Back optimism with real economic reform

25 01 2012

My column from the latest issue of the Michigan Review:

The 2012 North American International Auto Show was more than a razzle-dazzle display of sheet metal: it was a testament to optimism. Pundits, industry leaders, and politicians alike were quick to boast of Detroit’s roaring recovery. The oft-repeated narrative was one of relentless positivity. The Big Three had returned from the brink stronger than ever; the Motor City (and the economy of Michigan as a whole) was on the road to recovery.

It’s a lovely sentiment–one I certainly wish that I could buy into without reservation. But although surging auto sales figures seem to lend some credence to this most recent wave of enthusiasm, there is little evidence to suggest that the destructive mentality that spurred the decades-long decline of Midwestern industry has been vanquished. I’m referring to the tendency to take entrepreneurs, businessmen, and industry leaders–and the jobs and wealth they provide–for granted.

Believe it or not, this wasn't already there when Cadillac showed up

Take, for example, one of Detroit Mayor Dave Bing’s proposals intended to improve the city’s bleak fiscal situation. Despite a personal income surtax (levied on both Detroit residents and those who merely work in the city) and property taxes that are already among the highest in the state, Bing wants to nearly double the city’ corporate income tax. That proposed increase might not seem like much on paper (the rate would climb from 1 percent to 1.9 percent) but it betrays a fundamental ignorance of Detroit’s history, its downfall, and the only viable route to its recovery.

Detroit is having a difficult enough time attracting business already. Corporations certainly aren’t moving into the city because of its honest government and world-class public services. An up-and-coming entrepreneur could easily rent office space in one of Detroit’s suburbs, raise a family in a safe suburban neighborhood, and never have to wrestle with Detroit’s incompetent bureaucracy. Many do precisely that. Bing’s business-stifling proposal would do nothing to reverse the trend.

More surprising, and disappointing, is businessman-turned Governor Rick Synder’s mixed performance as Michigan’s executive. His efforts to streamline business taxes and shore up the state’s finances have begun to yield results, but his reforms do not go far enough.

Snyder has repeatedly shut down talk of real, statewide labor reform, which must necessarily include the passage of right-to-work legislation. Michigan’s lack of action will prove a boon to other states, and not just those in the business-friendly South. While Snyder tinkers with roads and bridges, Indiana Governor Mitch Daniels has organized support for a controversial right-to-work bill. Though infrastructure is important, Daniels’ legislative priorities demonstrate his willingness to do what is right for his state despite the political headwinds.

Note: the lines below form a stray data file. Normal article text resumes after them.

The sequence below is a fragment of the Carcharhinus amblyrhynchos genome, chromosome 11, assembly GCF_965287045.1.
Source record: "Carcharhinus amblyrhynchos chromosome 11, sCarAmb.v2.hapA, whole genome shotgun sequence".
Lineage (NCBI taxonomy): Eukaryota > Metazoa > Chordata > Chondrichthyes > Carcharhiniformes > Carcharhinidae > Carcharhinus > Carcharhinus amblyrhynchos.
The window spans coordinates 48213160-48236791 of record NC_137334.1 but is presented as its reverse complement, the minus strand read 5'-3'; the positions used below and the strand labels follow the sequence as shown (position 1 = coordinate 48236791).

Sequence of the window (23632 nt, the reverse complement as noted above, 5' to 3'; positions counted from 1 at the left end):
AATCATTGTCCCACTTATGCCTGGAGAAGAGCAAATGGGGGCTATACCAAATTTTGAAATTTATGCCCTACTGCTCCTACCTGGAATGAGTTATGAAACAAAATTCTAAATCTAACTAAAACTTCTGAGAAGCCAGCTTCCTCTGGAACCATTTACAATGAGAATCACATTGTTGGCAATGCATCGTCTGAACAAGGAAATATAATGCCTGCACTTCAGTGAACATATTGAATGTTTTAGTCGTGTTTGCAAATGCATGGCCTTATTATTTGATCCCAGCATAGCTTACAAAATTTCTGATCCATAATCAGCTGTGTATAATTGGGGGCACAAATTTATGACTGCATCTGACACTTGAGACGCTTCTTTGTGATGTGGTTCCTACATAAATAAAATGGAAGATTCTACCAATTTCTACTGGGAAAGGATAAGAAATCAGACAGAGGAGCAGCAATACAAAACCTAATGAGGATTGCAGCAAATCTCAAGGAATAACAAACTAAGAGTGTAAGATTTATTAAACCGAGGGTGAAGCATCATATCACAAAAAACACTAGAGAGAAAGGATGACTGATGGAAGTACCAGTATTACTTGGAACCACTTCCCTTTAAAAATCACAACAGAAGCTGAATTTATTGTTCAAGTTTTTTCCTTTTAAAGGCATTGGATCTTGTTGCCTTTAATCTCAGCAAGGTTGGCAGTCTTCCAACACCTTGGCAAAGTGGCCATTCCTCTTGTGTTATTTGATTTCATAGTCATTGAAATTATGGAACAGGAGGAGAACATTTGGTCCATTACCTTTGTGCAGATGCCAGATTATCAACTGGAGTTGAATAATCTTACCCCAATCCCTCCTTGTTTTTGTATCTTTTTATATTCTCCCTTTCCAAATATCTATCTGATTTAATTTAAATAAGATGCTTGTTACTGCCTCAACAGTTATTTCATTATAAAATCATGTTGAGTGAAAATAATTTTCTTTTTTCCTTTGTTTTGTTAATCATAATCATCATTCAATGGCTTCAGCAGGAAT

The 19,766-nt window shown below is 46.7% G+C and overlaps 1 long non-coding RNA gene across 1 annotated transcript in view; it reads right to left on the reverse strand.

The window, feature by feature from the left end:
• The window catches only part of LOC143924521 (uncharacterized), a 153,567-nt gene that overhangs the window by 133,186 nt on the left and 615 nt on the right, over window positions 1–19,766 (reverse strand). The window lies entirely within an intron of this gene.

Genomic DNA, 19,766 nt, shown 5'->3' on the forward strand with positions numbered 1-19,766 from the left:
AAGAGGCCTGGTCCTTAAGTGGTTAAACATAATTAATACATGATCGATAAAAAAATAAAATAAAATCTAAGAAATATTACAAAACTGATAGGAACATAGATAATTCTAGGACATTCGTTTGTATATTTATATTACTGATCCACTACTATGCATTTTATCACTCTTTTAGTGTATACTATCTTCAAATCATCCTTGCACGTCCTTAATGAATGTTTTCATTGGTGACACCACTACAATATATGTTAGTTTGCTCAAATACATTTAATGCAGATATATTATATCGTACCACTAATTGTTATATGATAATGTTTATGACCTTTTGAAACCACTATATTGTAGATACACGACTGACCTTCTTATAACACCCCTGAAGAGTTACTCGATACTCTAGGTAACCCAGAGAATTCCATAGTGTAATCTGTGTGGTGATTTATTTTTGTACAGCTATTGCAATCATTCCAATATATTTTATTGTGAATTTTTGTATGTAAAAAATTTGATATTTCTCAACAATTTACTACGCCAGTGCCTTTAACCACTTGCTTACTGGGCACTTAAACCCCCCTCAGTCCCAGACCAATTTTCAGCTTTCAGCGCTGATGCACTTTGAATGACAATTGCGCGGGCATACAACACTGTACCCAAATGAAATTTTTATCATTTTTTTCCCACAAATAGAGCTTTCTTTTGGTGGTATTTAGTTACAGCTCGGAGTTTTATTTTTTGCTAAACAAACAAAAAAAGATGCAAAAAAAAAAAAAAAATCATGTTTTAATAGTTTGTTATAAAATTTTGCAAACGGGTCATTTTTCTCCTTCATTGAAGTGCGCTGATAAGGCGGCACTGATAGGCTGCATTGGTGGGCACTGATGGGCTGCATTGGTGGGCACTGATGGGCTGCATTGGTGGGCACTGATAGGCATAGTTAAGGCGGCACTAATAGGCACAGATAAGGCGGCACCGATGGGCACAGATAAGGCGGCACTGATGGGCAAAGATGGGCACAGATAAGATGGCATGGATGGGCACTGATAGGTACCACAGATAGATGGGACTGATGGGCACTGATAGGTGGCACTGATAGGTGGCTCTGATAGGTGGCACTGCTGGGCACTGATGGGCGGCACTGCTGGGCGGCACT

Daniels seems to understand that no city, state, or region can lay perpetual claim to an industry. Economic and political incentives matter. The entrepreneurs that built Detroit and made Michigan a model of modern prosperity are not tied to this geographical area by duty or necessity. Once the populace began to take our industry for granted, it began to migrate to more business-friendly climes. Though Ford, General Motors, Chrysler, and their innumerable suppliers maintain a corporate presence in Michigan, much of their production has been moved to other states or countries with more competitive taxes, regulations, and labor policies.

Entrepreneurs and businessmen are as prone to personal and professional folly as anyone else; they are not the godlike übermensch of an Ayn Rand novel. But while we don’t need to deify industrialists, we cannot continue to treat them as an ever-present force of nature that will continue to produce wealth no matter how heavy the burden of taxation, legislation, or regulation. They will eventually take their toys (not to mention their capital and expertise) and play somewhere else. In Michigan’s case, many already have. And rightfully so.

We have the power to make the optimism that characterized the Auto Show both meaningful and enduring, but only if we do what is necessary to welcome business leaders–and the wealth they produce–back to our state.




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